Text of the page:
This past week has been one of synchronicity with three seemingly unrelated experiences coming together to remind me that, even in the toughest circumstances, there are gifts and joys for which we can be grateful if only we can keep our minds and hearts open to perceive them.
When we teach ourselves to become more aware of these gifts, we begin to develop an 'attitude of gratitude' that can balance or offset some of the more negative impacts of our caregiving.
The three experiences that reminded me to look for the gifts among the hardships were:
1. Taking two friends to a clinic and doctor's appointment at a large downtown teaching hospital where they would receive some important test results. We were all anxious about the results and about how my friend, who was very ill, would manage getting from the "full" second level underground parking garage to the clinic on the sixth floor without collapsing. (They had applied for, but not yet received, their disabled parking sticker.) As we drove into the garage, we found that the "full" sign had been speaking the truth but, wonder of wonders, just as we rounded a corner to reach the tower entrance, there sat a single empty parking spot right beside the door.
My friends stayed in the car while I went into the hospital to look for a wheelchair (a commodity rarer than gold at 1 pm on a clinic day). And, what were the chances? I stepped into the elevator and met the one care aide who had been assigned to do a wheelchair roundup and who, therefore, had a stash of wheelchairs and, better yet, a key to unlock them! Come with me," she said, with a smile. "I 've just collected a few but they're all locked together." Within minutes, we had loaded my friend into a chair and were on our way to the sixth floor, wondering at our good fortune.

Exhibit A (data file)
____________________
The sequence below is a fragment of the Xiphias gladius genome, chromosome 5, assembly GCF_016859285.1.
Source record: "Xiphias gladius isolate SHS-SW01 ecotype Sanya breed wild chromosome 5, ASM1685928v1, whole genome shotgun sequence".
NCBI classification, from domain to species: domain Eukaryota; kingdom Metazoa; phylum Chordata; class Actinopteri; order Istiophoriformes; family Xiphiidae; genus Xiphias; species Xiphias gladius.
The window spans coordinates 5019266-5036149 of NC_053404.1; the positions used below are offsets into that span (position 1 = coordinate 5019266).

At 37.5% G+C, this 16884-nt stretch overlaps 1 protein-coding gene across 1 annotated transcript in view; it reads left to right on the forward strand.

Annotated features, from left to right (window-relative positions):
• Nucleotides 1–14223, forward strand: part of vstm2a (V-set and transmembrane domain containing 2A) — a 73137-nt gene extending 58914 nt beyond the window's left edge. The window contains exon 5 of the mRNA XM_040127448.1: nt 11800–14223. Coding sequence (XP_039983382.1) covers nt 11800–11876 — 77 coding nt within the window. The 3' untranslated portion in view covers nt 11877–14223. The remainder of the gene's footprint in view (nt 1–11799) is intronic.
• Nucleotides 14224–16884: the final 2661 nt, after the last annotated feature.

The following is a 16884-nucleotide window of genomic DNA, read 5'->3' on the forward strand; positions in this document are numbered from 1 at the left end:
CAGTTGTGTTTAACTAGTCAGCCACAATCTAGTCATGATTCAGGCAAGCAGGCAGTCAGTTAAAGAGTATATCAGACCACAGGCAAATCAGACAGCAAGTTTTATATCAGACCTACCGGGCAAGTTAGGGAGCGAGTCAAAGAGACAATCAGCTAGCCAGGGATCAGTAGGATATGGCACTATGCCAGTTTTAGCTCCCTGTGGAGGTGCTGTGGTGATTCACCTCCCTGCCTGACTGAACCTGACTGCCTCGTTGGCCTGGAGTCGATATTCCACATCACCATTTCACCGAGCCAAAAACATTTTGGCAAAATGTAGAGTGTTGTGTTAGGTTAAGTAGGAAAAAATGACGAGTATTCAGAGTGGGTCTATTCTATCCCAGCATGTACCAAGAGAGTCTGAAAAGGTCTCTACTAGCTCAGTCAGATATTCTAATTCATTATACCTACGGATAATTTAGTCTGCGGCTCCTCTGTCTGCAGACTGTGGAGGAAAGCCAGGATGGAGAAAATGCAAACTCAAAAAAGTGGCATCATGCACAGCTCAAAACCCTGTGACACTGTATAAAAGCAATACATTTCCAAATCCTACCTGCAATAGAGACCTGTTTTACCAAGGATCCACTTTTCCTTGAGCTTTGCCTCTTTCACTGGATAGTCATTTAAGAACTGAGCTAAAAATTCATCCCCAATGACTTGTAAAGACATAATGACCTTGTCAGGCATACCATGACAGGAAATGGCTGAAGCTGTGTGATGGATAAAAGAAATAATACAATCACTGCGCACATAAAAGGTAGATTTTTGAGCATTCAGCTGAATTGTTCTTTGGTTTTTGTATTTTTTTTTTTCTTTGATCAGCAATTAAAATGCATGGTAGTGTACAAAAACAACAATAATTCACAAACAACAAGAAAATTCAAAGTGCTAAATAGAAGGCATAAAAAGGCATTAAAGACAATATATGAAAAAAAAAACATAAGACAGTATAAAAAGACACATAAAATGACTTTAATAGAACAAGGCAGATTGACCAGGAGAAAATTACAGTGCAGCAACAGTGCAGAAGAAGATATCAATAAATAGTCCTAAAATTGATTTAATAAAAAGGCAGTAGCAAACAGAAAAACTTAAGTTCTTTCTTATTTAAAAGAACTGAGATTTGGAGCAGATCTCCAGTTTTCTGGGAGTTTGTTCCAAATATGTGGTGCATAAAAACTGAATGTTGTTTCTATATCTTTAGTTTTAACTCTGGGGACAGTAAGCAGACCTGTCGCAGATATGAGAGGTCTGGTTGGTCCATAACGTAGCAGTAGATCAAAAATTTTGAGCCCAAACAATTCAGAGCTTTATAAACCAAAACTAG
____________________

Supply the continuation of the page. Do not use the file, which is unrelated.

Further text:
Even though the news we received that day was not the best, we will always be grateful for the not-so-small gifts that helped us along the way.
2. Coming across Sara Ban Breathnach's best seller, Simple Abundance, while culling my office bookshelves. In it was a quotation from Melody Beattie:
Gratitude unlocks the fullness of life. It turns
what we have into enough and more. It turns
denial into acceptance, chaos to order, confusion
to clarity. It can turn a meal into a feast, a house
into a home, a stranger into a friend. Gratitude
makes sense of our past, brings peace for today,
and creates a vision for tomorrow.
It was the quotation that had helped motivate my decision to begin a gratitude journal and finding it again this week served as a reminder to begin the practice again.
3. Discovering Neil Pasricha's website, books and TED Talk on things that are awesome. I don't know where I've been, but I hadn't yet heard of this young man's creative response to the hardships in life.
The son of immigrants from developing countries who had taught him to appreciate the small things we can take for granted, Neil started a website called 1000 Awesome Things during a painful period in his life. He was as surprised as anyone when his readership hit the millions and the book deals started to roll in. The result was two books, The Book of Awesome and The Book of (Even More) Awesome, and a TED Talk, The 3 A's of Awesome.
The books are "awesome" (with the exception of a few pieces of adolescent male humour that could have been excluded) and the talk is genuine and heartfelt with the reminders that if we live life with the attitude that we can grieve then face the future in baby steps, with the awareness of a 3 year old seeing life for the first time, and with the authenticity of our true selves, we will be much happier human beings.
So, this week has re-taught me the importance of focusing on the joys and gifts of life (especially the tiny ones) - not to the exclusion of the pain (because that doesn't work), but in an effort to provide more balance and comfort to our caregiving days.